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Found Puddles Under Your Car or Truck? How to Diagnose Coolant Leaks!

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Hey friends, it's Len here from 1A Auto. Today we're gonna be talking to you about how to find coolant leaks on your vehicle. We've got a GMC 1500 in the shop. Let's jump right into it. Now you're only gonna need a little bit of safety gear and some simple tools. We'll get right into it right over here. So just put these down. We're gonna come right over to the hood. You feel on your radiator cap. If it feels as though it's hot, you don't wanna open it yet. Assuming it's cold, press down, turn to the left and open it away from your face. We'll take a look at the radiator cap and make sure that the seal looks good. If the seal's dry, rotted and cracked, it needs to be replaced. You'll also notice you have a little pressure thing here. Okay. That's for venting. The way it's gonna vent is if you were to look right here, you're gonna see a number and it's gonna tell you how many pounds of pressure this is supposed to hold. Once you build up too much pressure inside the system, it's supposed to vent. If this spring gets weak over time which it will, it's probably gonna vent at an earlier stage. So this is supposed to be at approximately 15 pounds is when it vents. Maybe it's gonna go 12. Maybe it's gonna go 9. Who knows? Maybe it's just gonna leak as soon as you start up the vehicle.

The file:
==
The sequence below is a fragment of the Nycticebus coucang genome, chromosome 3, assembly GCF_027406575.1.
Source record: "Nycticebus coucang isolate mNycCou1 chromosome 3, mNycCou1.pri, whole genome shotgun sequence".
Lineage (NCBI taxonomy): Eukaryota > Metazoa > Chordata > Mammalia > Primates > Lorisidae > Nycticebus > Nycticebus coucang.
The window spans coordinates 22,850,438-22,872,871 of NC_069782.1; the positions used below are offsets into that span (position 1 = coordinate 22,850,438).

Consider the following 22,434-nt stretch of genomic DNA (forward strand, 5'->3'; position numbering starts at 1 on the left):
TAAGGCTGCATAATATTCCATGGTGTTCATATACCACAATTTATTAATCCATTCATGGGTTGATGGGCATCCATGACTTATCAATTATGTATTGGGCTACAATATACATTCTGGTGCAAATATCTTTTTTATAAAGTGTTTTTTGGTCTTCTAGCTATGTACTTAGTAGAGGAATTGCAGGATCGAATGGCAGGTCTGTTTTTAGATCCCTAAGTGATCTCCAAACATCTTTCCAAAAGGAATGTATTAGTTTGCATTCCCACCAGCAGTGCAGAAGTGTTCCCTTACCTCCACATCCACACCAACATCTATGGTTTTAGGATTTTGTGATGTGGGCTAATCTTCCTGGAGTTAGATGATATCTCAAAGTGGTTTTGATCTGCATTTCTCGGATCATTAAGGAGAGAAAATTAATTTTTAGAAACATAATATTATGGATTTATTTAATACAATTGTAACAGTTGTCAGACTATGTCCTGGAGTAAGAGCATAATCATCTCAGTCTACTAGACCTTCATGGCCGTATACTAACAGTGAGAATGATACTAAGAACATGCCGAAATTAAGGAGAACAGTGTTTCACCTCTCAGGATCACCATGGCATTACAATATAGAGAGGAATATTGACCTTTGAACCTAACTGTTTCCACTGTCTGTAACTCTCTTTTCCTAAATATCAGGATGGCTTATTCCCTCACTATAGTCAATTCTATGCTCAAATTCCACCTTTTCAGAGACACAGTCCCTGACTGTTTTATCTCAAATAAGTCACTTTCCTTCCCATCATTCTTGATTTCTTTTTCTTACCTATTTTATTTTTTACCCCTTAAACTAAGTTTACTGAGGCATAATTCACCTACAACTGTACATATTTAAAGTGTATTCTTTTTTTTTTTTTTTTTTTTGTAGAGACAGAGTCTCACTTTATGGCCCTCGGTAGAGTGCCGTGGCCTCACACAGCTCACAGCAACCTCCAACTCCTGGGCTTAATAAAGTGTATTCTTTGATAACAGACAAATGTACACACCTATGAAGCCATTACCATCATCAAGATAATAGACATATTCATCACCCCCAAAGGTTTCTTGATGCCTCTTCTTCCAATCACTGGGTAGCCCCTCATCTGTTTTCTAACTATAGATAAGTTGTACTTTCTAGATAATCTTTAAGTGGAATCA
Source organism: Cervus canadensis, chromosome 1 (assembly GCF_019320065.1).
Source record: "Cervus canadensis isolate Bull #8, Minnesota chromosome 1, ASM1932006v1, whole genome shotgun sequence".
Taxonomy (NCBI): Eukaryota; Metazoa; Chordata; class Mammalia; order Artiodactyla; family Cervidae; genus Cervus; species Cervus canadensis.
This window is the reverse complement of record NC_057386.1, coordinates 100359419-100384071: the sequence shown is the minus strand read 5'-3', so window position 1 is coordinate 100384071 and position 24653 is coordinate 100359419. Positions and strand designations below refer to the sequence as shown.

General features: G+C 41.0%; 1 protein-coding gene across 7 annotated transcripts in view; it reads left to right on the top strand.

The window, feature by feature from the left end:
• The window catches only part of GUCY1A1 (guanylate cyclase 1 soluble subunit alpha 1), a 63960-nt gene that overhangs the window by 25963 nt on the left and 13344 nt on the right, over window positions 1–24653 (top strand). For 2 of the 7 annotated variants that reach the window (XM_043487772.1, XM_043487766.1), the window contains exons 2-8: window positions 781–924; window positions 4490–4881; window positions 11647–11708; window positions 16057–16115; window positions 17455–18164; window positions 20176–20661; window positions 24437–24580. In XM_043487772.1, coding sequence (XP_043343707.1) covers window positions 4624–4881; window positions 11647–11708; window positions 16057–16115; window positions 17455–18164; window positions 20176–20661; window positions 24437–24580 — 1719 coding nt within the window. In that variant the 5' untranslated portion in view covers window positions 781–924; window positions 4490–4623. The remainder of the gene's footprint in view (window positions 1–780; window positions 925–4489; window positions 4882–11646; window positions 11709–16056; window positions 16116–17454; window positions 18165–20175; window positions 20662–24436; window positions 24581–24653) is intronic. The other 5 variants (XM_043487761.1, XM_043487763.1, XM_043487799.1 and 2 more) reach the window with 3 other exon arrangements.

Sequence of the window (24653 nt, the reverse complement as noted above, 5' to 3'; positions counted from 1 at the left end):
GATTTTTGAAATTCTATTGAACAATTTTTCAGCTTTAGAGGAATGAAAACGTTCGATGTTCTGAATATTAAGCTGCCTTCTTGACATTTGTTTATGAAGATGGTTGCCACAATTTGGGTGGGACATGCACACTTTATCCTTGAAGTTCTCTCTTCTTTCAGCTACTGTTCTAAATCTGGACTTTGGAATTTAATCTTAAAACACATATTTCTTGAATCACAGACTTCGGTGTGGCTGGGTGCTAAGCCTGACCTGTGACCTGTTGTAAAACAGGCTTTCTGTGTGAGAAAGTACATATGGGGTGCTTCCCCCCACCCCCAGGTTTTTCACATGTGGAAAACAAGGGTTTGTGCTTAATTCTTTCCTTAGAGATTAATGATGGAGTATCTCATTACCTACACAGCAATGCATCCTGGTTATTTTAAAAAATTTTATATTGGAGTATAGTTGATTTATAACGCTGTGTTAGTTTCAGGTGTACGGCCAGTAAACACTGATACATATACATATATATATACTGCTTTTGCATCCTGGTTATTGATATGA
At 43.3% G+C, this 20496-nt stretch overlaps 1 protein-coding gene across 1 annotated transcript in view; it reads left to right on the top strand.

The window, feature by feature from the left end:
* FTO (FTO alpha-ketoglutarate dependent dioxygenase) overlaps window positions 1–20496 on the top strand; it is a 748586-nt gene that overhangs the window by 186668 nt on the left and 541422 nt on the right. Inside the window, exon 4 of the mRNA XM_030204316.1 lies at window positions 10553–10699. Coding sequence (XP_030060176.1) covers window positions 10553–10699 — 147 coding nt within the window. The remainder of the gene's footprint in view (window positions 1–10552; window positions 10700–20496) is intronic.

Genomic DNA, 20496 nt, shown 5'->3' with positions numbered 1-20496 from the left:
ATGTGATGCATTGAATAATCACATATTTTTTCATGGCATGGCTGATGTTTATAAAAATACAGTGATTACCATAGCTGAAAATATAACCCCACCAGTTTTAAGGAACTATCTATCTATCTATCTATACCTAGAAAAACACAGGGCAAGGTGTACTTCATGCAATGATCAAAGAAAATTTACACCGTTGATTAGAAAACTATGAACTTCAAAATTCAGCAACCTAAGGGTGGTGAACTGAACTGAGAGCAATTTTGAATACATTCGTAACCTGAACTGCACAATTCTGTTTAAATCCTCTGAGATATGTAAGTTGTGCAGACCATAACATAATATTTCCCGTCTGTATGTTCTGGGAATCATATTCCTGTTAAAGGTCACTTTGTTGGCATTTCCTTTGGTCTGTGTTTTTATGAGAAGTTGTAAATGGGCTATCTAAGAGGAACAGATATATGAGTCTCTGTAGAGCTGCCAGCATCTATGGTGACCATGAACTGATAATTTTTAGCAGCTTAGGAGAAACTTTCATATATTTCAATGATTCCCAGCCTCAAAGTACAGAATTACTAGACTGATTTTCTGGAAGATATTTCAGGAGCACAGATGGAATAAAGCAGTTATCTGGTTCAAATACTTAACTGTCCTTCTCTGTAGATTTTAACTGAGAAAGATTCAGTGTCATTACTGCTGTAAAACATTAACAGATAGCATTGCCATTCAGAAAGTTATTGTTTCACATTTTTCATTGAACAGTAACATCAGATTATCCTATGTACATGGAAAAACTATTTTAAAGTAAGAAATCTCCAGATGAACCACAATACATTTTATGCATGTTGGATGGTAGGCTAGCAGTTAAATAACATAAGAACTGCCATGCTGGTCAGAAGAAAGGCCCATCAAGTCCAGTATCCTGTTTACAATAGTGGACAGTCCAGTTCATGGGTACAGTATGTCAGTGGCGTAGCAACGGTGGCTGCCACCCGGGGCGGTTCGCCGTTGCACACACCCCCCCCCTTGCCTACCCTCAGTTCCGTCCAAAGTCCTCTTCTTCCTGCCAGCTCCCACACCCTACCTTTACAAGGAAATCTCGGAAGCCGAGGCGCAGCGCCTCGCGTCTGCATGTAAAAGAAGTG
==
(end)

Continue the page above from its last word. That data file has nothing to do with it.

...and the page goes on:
This one, you'd wanna just test it with a little tester or of course, you can replace them. They're fairly cheap. Overall, there's a possibility of two different types of leaks on a vehicle. There's gonna be an internal leak or an external leak. When we're talking about coolant, more than likely if it's an external leak, you're gonna see it externally off of the engine or even one of these hoses that comes off of your radiator or even over by your firewall where your heater core is. If it's an internal leak, more than likely you're not gonna notice any types of drips at all but what you will notice is a funny smell coming from your tailpipe and/or some smoke. Now if you notice that you have a coolant leak and it's an external leak and it seems to be dripping down on the ground, it's probably gonna be fairly easy to find. If for some reason you notice the drips but you can't tend to find where the actual drip is coming from, you might need a tool that's as simple as a pressure tester like this. You would just screw it right on, pump this up and then you wanna get it up to approximately 15 to 20 pounds of pressure. Once you have it there, you wanna let it sit for a little while and you wanna see if that gauge drops down.